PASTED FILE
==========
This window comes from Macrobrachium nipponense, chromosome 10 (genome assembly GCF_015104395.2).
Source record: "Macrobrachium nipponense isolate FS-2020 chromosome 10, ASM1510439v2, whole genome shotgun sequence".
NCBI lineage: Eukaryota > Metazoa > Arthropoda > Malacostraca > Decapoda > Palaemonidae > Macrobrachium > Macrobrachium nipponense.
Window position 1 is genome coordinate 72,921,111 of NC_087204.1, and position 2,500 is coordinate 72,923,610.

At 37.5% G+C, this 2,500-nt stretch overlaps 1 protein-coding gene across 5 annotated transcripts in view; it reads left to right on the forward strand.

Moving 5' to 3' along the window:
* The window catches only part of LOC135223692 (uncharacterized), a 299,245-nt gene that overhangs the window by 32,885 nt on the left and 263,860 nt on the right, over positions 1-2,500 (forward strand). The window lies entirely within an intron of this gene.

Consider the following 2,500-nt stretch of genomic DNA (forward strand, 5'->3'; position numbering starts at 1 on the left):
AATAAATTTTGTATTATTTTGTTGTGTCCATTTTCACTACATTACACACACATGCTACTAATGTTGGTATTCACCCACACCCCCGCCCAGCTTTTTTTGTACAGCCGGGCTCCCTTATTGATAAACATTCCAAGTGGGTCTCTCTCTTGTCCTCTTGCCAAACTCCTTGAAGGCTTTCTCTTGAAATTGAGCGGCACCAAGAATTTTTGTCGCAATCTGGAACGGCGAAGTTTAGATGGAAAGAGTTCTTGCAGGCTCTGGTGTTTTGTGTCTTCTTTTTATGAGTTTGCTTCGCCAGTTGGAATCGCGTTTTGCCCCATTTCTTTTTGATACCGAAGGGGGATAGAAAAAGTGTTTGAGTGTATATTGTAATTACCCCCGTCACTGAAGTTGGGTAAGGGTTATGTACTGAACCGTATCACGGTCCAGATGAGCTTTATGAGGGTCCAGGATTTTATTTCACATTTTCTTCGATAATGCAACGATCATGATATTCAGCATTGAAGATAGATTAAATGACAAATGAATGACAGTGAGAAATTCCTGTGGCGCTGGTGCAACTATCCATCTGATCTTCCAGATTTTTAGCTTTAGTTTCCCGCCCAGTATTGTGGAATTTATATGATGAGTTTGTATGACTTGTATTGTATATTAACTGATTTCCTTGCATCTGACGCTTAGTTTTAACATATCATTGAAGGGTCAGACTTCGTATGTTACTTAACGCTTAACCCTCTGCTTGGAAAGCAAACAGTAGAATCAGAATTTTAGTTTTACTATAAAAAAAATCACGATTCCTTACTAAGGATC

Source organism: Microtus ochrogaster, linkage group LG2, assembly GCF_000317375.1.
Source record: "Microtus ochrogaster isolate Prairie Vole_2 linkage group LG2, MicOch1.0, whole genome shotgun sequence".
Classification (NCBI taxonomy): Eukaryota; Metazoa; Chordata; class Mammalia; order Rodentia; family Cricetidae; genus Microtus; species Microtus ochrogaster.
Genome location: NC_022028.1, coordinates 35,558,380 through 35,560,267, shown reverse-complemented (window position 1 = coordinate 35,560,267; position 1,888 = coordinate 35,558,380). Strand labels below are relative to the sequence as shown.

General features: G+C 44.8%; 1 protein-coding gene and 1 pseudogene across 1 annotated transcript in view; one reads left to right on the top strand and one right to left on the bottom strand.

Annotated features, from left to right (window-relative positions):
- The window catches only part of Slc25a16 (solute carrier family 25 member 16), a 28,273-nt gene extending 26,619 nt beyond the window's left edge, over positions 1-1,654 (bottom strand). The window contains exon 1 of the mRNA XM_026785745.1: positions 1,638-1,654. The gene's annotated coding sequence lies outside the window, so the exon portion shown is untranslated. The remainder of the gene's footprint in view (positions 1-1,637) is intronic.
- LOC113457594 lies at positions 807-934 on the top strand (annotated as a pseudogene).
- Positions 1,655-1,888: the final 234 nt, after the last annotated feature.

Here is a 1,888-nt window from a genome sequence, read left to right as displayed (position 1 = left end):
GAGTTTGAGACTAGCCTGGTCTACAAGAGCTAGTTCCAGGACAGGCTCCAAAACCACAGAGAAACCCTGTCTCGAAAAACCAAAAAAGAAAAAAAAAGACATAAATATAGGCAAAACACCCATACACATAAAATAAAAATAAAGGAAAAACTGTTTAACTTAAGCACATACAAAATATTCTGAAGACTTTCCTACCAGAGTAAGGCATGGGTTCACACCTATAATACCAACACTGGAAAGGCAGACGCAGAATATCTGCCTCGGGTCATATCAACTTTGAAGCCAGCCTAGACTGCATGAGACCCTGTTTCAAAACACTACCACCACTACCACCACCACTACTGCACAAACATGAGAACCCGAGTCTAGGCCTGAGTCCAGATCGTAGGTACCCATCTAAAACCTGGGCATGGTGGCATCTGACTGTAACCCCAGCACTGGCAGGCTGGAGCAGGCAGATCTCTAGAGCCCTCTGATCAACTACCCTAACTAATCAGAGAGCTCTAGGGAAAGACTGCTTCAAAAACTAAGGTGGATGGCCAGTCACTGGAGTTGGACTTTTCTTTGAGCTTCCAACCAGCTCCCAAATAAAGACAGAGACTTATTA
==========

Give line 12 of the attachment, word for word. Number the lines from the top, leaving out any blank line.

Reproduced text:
Classification (NCBI taxonomy): Eukaryota; Metazoa; Chordata; class Mammalia; order Rodentia; family Cricetidae; genus Microtus; species Microtus ochrogaster.